So she looked sharply at us, while I produced a letter to M. Mistral which had been given me by a humble associate of the “felibres,” a delightful chansonnier we had met at Les Baux. With this she went indoors, presently to return with a face of still cautious welcome, and invited us in to a little square hall hung with photographs of various distinguished friends of the poet and two bronze medallions of himself, one representing him with his favourite dog.
Then a door to the right opened, revealing a typical scholar’s study, lined with books from ceiling to floor, books and papers on tables and chairs, and framed photographs again on the free wall space. The spring sunshine poured in through long windows, and in this characteristic setting stood a tall old man, astonishingly erect, his distinguished head, with its sparse white locks, its keen eyes, and strong yet delicate aquiline features, pointed white beard and mustache, suggesting pictures of some military grand seigneur of old time. His carriage had the same blending of soldier and nobleman, and the stately kindliness with which he bade us welcome belonged, alas! to another day.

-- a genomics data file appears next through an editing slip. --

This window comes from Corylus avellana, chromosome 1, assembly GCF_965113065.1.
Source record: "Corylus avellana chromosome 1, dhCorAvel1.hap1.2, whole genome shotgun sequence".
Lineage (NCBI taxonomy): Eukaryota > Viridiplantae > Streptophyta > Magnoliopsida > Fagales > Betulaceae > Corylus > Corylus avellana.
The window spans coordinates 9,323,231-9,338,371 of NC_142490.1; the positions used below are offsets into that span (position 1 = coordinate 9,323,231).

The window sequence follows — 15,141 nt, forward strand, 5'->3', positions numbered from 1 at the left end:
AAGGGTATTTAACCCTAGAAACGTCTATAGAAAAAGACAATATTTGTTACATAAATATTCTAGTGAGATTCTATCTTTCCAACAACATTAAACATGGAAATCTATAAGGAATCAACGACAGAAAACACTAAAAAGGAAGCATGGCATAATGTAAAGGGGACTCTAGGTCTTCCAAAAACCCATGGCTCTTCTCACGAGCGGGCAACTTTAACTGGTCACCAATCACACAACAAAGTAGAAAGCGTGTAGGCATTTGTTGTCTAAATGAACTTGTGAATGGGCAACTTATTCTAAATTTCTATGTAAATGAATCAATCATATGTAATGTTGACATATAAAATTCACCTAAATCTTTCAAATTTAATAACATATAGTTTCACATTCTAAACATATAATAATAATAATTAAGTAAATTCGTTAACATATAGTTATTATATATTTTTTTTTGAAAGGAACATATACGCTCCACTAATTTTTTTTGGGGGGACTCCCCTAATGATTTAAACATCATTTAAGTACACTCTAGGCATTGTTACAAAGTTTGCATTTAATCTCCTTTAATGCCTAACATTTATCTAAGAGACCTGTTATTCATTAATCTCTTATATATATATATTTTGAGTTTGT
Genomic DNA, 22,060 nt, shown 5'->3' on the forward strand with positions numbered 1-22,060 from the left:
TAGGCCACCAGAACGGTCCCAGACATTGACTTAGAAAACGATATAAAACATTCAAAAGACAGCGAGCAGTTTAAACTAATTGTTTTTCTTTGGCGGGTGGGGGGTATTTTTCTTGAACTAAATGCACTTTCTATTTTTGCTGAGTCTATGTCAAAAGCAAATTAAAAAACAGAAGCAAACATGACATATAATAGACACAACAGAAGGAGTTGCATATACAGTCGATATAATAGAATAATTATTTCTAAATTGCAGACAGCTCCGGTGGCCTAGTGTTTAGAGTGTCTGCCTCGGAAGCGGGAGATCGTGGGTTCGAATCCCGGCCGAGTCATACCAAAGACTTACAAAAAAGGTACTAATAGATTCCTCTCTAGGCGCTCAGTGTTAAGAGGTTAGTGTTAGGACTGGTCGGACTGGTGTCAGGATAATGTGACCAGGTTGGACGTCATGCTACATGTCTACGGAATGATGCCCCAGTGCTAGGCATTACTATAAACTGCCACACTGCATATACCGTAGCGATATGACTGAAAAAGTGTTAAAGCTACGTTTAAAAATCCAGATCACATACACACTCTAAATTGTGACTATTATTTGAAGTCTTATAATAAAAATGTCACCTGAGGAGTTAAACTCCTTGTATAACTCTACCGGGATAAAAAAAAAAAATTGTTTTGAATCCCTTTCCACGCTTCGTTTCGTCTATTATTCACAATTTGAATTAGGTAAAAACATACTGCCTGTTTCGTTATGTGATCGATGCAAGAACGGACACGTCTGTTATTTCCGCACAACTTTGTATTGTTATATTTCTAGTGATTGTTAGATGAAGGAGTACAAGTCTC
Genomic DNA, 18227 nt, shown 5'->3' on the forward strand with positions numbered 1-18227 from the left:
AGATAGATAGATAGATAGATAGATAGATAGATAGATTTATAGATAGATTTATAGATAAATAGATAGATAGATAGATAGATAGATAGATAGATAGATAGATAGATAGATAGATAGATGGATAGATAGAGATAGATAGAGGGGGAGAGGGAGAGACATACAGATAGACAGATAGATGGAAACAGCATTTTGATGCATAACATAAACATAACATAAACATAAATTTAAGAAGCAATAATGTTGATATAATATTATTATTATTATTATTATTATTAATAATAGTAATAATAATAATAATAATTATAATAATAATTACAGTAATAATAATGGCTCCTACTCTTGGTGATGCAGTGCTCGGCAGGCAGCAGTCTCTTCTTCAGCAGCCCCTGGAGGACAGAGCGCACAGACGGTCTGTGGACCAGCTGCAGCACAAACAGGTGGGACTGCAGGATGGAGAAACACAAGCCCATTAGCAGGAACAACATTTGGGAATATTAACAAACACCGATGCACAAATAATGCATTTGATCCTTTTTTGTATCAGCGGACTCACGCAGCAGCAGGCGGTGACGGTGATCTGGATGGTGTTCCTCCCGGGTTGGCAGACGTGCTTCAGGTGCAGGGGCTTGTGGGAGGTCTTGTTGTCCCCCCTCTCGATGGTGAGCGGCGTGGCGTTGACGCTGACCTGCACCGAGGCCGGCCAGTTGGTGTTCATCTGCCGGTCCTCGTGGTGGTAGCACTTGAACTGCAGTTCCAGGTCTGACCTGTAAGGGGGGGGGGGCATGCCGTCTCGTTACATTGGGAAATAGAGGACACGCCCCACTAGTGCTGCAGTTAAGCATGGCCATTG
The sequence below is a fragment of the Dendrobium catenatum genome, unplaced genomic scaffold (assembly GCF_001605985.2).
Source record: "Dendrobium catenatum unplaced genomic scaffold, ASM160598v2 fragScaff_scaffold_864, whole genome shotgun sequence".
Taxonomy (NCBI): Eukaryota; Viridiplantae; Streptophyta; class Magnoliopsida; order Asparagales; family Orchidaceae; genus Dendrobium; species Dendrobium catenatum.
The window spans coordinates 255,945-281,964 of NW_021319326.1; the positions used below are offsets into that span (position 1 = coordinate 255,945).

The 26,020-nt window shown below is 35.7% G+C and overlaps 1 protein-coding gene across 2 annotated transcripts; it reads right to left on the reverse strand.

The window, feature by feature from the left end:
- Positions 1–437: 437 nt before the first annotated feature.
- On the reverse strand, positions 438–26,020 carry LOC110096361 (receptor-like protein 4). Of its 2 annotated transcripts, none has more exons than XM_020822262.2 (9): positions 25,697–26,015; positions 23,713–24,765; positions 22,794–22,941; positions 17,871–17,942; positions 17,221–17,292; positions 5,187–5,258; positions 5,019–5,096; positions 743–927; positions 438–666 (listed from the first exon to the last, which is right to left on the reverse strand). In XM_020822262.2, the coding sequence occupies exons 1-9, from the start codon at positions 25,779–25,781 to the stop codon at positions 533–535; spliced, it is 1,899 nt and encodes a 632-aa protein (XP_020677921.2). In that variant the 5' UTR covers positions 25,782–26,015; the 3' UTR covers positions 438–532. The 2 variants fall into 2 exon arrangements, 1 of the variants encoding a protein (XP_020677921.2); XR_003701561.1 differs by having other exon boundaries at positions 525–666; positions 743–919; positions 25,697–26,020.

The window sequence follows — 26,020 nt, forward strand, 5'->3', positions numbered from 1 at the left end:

At his side stood a tall, handsome lady, with remarkable, dark, kind eyes, evidently many years his junior. This was Mme. Mistral, in her day one of those “queens of beauty” whom the “felibres” elect every seven years at their floral fetes. Mme. Mistral was no less gracious to us than her husband, and joined in the talk that followed with much animation and charm.
We had a little feared that M. Mistral, as he declines to write in anything but Provencal, might carry his artistic creed into his conversation too. To our relief, however, he spoke in the most polished French—for you may know French very well, but be quite unable to understand Provencal, either printed or spoken. This had sometimes made our journeying difficult, as we inquired our way of peasants along the road.
It was natural to talk first to Mistral of literature. We inquired whether he read much English. He shook his head, smiling. No! outside of one or two of the great classics, Shakespeare and Milton, for example, he had read little. Yes! he had read one American author—Fenimore Cooper. Le Feu-Follet had been a favourite book of his boyhood. This we identified as The Fire-Fly.
He seemed to wish to talk about America rather than literature, and seemed immensely interested in the fact that we were Americans, and he raised his eyes, with an expression of French wonderment, at the fact of our walking our way through the country—as also at the length of the journey from America. Evidently it seemed to him a tremendous undertaking.